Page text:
The FBA is positifvely magic as it adds exactly what you need, where you need it to fit your curves. And believe it or not - it is EASY. If you have no pattern adjustment experience, don’t be scared. Check out our favorite FBA tutorial at the Curvy Sewing Collective (whom we love love love, BTW, and you will too when you see all of the amazing information and body positive posts). They make understanding and learning the FBA so easy and clear. Adding the FBA to your sewing skills will be life changing – we kid you not! If you prefer having someone talk you through it, look at Sewing Parts Online's video. It also covers a Small Bust Adjustment (SBA), which helps those with an A cup get rid of a baggy bodice. Need to do a SBA? Use your bust and waist measurement to select your size. There is a written tutorial on the SBA by DixieDIY.com which is very helpful.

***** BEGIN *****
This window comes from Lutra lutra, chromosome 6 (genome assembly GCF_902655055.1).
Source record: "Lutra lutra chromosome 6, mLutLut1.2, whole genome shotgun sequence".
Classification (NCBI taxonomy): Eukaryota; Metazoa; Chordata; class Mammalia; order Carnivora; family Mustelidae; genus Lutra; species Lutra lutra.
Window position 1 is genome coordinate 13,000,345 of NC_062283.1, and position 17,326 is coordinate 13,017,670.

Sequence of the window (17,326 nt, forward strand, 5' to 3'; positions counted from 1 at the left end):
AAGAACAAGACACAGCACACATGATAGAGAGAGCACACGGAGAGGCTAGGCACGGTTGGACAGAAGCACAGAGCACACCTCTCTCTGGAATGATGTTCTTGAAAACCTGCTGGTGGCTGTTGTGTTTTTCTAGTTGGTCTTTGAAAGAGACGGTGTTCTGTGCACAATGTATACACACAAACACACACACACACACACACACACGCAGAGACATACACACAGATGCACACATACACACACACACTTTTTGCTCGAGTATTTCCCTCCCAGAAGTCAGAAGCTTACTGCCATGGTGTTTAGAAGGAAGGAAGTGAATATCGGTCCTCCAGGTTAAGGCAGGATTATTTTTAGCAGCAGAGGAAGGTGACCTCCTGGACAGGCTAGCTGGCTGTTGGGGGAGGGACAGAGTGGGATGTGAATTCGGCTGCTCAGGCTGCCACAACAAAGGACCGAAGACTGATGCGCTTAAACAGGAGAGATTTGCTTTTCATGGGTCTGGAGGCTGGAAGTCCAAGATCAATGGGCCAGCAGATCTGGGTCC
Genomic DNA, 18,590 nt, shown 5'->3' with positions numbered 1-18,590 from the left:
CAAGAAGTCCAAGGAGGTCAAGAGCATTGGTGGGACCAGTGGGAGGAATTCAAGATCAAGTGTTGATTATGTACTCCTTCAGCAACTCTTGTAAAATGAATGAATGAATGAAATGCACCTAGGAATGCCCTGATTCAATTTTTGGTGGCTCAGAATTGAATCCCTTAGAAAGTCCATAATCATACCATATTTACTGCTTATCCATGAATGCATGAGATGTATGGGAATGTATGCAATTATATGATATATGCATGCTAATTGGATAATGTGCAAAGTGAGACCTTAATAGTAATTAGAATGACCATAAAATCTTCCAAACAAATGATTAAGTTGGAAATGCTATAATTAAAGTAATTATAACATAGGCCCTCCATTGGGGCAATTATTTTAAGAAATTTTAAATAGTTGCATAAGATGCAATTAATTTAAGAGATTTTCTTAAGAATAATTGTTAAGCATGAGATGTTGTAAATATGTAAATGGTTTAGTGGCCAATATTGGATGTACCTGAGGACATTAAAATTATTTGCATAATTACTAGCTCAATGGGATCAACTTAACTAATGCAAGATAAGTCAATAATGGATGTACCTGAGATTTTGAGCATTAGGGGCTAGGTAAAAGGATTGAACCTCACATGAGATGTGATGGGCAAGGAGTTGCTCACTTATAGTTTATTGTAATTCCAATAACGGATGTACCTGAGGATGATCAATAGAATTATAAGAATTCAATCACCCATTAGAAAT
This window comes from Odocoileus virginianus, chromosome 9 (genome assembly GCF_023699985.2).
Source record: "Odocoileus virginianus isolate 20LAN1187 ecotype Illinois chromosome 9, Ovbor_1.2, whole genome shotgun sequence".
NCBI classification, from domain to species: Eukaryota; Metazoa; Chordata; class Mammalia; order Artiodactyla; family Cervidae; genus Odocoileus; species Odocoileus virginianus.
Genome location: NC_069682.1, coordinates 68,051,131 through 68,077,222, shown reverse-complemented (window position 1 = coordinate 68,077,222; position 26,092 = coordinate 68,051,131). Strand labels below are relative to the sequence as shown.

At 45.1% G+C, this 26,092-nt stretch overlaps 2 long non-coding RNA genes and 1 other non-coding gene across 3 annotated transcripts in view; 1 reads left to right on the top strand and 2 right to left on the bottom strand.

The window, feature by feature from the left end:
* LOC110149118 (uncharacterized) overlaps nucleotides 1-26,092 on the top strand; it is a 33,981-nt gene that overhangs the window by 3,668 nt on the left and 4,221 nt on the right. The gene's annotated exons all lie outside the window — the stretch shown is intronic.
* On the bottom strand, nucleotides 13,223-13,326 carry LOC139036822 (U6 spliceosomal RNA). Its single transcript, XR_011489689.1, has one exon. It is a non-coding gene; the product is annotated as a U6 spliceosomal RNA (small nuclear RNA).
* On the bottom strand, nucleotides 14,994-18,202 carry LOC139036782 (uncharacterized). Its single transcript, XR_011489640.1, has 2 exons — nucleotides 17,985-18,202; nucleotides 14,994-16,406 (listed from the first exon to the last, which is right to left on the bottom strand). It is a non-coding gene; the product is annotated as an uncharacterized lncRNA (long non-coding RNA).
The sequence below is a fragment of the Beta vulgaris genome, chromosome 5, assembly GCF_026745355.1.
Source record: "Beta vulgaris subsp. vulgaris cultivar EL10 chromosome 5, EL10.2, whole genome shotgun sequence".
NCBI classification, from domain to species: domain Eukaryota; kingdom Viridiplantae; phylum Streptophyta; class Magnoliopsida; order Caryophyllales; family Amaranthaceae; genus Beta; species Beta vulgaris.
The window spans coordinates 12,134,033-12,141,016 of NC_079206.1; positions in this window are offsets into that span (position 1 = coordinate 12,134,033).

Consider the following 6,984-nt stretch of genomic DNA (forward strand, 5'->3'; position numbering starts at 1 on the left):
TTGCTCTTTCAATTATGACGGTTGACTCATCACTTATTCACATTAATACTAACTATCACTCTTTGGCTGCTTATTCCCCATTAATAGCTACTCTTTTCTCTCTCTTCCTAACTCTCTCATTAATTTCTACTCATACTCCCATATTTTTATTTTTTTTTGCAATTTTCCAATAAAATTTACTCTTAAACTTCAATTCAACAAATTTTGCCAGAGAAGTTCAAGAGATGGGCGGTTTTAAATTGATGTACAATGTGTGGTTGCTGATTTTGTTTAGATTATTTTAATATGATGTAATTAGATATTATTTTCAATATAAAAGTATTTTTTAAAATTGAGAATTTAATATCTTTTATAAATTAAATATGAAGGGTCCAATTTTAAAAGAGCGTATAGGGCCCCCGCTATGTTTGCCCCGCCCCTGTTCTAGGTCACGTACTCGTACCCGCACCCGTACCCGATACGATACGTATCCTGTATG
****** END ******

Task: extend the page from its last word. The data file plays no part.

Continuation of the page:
As per the FBA guidelines, we selected the pattern size based on the model’s high bust measurement, 40” . Then we did the FBA on the size 40. We placed the sleeve piece over the bodice front to determine the shoulder and mark a point 1/3 of the way down the armscye for the FBA.
Besides adding the fullness to the bodice, now is the time to move the darts to correspond with the bust apex. Again, we'll defer to the Curvy Sewing Collective for a tutorial on lowering a bust dart and Itch to Stitch, which covers moving the waist dart, as well.
Below, we have the results of a WHOLE LOTTA muslin sewing! The first and second row of photos show the muslin sewn directly from the pattern with no alterations. The third row is the muslin with all the pattern adjustments.